Goats' milk contains less lactose than cows' milk, making it easier for humans to digest.
Contrary to popular belief, goats won't eat just anything! They often use their upper lip to nibble at, test, and sort foods to see if something might be tasty, which may be the basis of this belief.
Goats don't have teeth on their upper jaw. Instead, like other ruminants, they use a hard dental pad to crush and break up food.
Goats are intelligent and social creatures. Though they don't tend to flock like sheep, they learn from and enjoy the company of other goats, and humans, and will become lethargic and sick if solitary.
Though not in the same genus as their look-alike "cousins" the mountain goat, domesticated goats can be similarly agile and are often observed climbing structures or other tall things in their environment (e.g. boulders, hills, trees).
The American Lamancha breed - thought to have been named after the Spanish Murciana breed native to LaMancha, Spain - is born naturally with very little to no external ear flap. When the breed was first registered, these tiny ears could come in several breed-approved shapes, including "cookie" and "elf."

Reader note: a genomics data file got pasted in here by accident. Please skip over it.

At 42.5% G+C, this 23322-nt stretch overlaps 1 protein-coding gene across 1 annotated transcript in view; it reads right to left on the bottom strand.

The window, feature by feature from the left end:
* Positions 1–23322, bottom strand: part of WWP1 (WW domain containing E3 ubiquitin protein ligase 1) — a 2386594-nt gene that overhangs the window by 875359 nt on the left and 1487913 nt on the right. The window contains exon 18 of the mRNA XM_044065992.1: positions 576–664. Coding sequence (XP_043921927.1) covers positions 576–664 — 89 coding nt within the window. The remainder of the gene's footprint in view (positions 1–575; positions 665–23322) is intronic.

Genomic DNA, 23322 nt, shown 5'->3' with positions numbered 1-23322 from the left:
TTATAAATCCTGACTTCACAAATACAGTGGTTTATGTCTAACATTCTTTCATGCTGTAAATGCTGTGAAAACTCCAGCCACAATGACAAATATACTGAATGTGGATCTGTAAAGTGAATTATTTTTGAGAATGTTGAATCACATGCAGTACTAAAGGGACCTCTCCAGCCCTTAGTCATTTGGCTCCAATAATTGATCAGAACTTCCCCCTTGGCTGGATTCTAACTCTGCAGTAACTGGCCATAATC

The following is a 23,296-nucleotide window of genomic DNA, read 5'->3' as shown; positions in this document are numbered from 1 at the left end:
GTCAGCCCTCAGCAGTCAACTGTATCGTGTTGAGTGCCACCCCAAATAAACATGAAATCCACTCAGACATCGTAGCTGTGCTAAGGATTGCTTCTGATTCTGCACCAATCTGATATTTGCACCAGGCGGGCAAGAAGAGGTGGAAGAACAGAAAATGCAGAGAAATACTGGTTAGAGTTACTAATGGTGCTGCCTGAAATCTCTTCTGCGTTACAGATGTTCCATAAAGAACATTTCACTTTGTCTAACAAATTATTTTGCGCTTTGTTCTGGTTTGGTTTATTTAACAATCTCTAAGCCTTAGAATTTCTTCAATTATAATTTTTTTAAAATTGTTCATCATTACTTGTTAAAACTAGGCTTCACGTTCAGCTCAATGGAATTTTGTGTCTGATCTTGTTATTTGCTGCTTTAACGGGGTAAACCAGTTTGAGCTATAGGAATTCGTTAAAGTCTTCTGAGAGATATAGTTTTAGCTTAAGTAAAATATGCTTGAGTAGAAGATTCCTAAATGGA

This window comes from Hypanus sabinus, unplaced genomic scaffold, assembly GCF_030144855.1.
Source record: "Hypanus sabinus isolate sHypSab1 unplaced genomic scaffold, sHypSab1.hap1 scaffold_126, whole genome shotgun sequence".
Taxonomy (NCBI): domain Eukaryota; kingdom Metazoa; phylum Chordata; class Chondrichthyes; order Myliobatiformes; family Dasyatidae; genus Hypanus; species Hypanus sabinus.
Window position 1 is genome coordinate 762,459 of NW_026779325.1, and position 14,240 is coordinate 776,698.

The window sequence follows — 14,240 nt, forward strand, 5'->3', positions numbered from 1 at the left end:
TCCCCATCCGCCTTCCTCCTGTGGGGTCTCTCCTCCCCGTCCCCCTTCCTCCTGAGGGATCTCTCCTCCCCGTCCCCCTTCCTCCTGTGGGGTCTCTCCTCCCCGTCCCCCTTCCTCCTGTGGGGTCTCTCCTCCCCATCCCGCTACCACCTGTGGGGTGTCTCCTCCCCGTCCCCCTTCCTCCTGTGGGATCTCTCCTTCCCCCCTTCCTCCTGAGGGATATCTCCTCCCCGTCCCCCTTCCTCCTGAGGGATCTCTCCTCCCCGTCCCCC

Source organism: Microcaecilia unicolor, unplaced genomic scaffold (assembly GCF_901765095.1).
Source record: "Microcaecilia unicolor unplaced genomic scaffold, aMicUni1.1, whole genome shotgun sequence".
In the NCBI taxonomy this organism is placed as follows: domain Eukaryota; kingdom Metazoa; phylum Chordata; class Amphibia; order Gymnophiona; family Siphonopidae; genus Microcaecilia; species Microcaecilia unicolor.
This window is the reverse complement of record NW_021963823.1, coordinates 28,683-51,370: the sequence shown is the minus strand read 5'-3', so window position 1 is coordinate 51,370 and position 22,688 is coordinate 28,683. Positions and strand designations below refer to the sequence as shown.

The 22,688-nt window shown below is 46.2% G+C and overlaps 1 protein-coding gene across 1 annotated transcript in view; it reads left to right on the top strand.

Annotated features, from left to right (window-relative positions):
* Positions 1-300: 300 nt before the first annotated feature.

Goats have a long-running history of serving in the Welsh armed forces. William Windsor I— Billy, for short — served as a lance corporal in the 1st Battalion from 2001 until 2009, and was considered "a ranking member of the regiment." Though he served with distinction for most of his eight years of active duty, Billy was briefly demoted to fusilier in 2006 for attempting to headbutt a drummer during a parade celebrating Queen Elizabeth II's 80th birthday.
Cashmere fibers come from goats. The warm, winter undercoat of cashmere-producing goats is collected only as the animal begins to shed the coat naturally, generally in early spring.
A female goat's gestation period is fairly short, just around five months, and goat babies - known as kids - most frequently arrive in pairs.